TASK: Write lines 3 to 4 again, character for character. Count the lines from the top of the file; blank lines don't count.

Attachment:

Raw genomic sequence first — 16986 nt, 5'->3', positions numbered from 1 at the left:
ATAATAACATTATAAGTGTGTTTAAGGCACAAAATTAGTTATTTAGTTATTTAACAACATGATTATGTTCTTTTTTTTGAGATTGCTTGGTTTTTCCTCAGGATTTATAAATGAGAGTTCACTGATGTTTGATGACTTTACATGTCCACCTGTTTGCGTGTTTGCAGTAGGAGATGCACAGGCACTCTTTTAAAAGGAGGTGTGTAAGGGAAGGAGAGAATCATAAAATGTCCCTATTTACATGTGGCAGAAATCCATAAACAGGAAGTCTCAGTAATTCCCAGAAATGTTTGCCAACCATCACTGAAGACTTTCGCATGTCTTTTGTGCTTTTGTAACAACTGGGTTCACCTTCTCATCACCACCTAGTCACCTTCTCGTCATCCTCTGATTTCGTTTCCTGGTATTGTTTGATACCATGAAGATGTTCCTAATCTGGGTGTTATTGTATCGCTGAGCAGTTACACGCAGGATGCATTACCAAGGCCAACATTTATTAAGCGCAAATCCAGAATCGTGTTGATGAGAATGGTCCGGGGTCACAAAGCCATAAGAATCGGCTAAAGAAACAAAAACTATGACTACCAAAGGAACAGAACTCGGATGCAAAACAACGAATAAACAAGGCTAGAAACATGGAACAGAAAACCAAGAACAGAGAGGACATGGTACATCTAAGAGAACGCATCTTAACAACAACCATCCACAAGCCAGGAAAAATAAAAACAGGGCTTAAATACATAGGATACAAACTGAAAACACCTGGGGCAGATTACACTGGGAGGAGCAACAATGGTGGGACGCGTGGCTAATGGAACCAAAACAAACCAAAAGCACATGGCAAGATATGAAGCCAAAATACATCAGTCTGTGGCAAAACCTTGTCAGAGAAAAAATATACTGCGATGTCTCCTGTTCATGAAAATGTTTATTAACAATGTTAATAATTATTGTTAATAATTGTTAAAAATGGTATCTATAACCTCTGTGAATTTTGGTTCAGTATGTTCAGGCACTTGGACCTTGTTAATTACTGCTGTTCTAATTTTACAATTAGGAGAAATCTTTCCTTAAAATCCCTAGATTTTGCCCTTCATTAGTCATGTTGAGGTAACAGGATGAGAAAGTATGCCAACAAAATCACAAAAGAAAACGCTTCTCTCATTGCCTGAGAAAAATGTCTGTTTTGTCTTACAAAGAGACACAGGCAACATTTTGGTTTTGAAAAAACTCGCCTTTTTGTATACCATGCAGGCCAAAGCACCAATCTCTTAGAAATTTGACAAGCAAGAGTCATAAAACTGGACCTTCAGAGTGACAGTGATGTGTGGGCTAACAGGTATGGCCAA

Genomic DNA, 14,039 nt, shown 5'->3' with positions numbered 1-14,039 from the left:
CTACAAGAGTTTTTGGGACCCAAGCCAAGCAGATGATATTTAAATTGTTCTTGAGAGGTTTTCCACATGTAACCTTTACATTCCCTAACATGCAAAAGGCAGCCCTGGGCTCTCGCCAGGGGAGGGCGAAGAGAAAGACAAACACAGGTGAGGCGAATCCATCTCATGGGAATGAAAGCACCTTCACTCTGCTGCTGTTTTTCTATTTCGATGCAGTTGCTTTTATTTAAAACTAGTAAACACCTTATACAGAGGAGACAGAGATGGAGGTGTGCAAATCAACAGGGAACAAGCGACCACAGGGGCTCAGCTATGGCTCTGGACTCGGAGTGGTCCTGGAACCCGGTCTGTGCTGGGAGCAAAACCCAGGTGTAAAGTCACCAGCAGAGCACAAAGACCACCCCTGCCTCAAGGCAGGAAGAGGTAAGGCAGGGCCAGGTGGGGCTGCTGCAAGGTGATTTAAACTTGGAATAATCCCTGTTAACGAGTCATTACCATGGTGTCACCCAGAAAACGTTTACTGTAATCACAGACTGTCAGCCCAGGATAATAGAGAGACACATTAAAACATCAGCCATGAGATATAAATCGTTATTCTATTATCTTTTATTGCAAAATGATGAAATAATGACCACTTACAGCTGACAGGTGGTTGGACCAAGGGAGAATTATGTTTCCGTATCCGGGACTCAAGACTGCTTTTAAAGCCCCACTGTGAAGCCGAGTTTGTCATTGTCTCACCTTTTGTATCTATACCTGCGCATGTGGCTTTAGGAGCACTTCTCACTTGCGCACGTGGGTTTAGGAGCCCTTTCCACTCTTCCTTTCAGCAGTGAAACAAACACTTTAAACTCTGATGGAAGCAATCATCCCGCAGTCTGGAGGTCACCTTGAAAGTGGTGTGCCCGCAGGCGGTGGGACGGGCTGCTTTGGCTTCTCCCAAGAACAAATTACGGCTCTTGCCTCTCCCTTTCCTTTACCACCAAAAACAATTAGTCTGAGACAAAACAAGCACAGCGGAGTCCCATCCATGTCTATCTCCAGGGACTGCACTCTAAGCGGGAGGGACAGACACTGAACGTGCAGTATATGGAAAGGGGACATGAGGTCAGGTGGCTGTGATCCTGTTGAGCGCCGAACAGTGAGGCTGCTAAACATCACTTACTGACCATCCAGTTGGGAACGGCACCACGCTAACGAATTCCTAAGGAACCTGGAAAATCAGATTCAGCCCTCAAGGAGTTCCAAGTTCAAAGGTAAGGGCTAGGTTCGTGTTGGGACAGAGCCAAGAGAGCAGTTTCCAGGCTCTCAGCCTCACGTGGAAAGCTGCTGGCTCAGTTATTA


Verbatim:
Genomic DNA, 14,039 nt, shown 5'->3' with positions numbered 1-14,039 from the left:
CTACAAGAGTTTTTGGGACCCAAGCCAAGCAGATGATATTTAAATTGTTCTTGAGAGGTTTTCCACATGTAACCTTTACATTCCCTAACATGCAAAAGGCAGCCCTGGGCTCTCGCCAGGGGAGGGCGAAGAGAAAGACAAACACAGGTGAGGCGAATCCATCTCATGGGAATGAAAGCACCTTCACTCTGCTGCTGTTTTTCTATTTCGATGCAGTTGCTTTTATTTAAAACTAGTAAACACCTTATACAGAGGAGACAGAGATGGAGGTGTGCAAATCAACAGGGAACAAGCGACCACAGGGGCTCAGCTATGGCTCTGGACTCGGAGTGGTCCTGGAACCCGGTCTGTGCTGGGAGCAAAACCCAGGTGTAAAGTCACCAGCAGAGCACAAAGACCACCCCTGCCTCAAGGCAGGAAGAGGTAAGGCAGGGCCAGGTGGGGCTGCTGCAAGGTGATTTAAACTTGGAATAATCCCTGTTAACGAGTCATTACCATGGTGTCACCCAGAAAACGTTTACTGTAATCACAGACTGTCAGCCCAGGATAATAGAGAGACACATTAAAACATCAGCCATGAGATATAAATCGTTATTCTATTATCTTTTATTGCAAAATGATGAAATAATGACCACTTACAGCTGACAGGTGGTTGGACCAAGGGAGAATTATGTTTCCGTATCCGGGACTCAAGACTGCTTTTAAAGCCCCACTGTGAAGCCGAGTTTGTCATTGTCTCACCTTTTGTATCTATACCTGCGCATGTGGCTTTAGGAGCACTTCTCACTTGCGCACGTGGGTTTAGGAGCCCTTTCCACTCTTCCTTTCAGCAGTGAAACAAACACTTTAAACTCTGATGGAAGCAATCATCCCGCAGTCTGGAGGTCACCTTGAAAGTGGTGTGCCCGCAGGCGGTGGGACGGGCTGCTTTGGCTTCTCCCAAGAACAAATTACGGCTCTTGCCTCTCCCTTTCCTTTACCACCAAAAACAATTAGTCTGAGACAAAACAAGCACAGCGGAGTCCCATCCATGTCTATCTCCAGGGACTGCACTCTAAGCGGGAGGGACAGACACTGAACGTGCAGTATATGGAAAGGGGACATGAGGTCAGGTGGCTGTGATCCTGTTGAGCGCCGAACAGTGAGGCTGCTAAACATCACTTACTGACCATCCAGTTGGGAACGGCACCACGCTAACGAATTCCTAAGGAACCTGGAAAATCAGATTCAGCCCTCAAGGAGTTCCAAGTTCAAAGGTAAGGGCTAGGTTCGTGTTGGGACAGAGCCAAGAGAGCAGTTTCCAGGCTCTCAGCCTCACGTGGAAAGCTGCTGGCTCAGTTATTA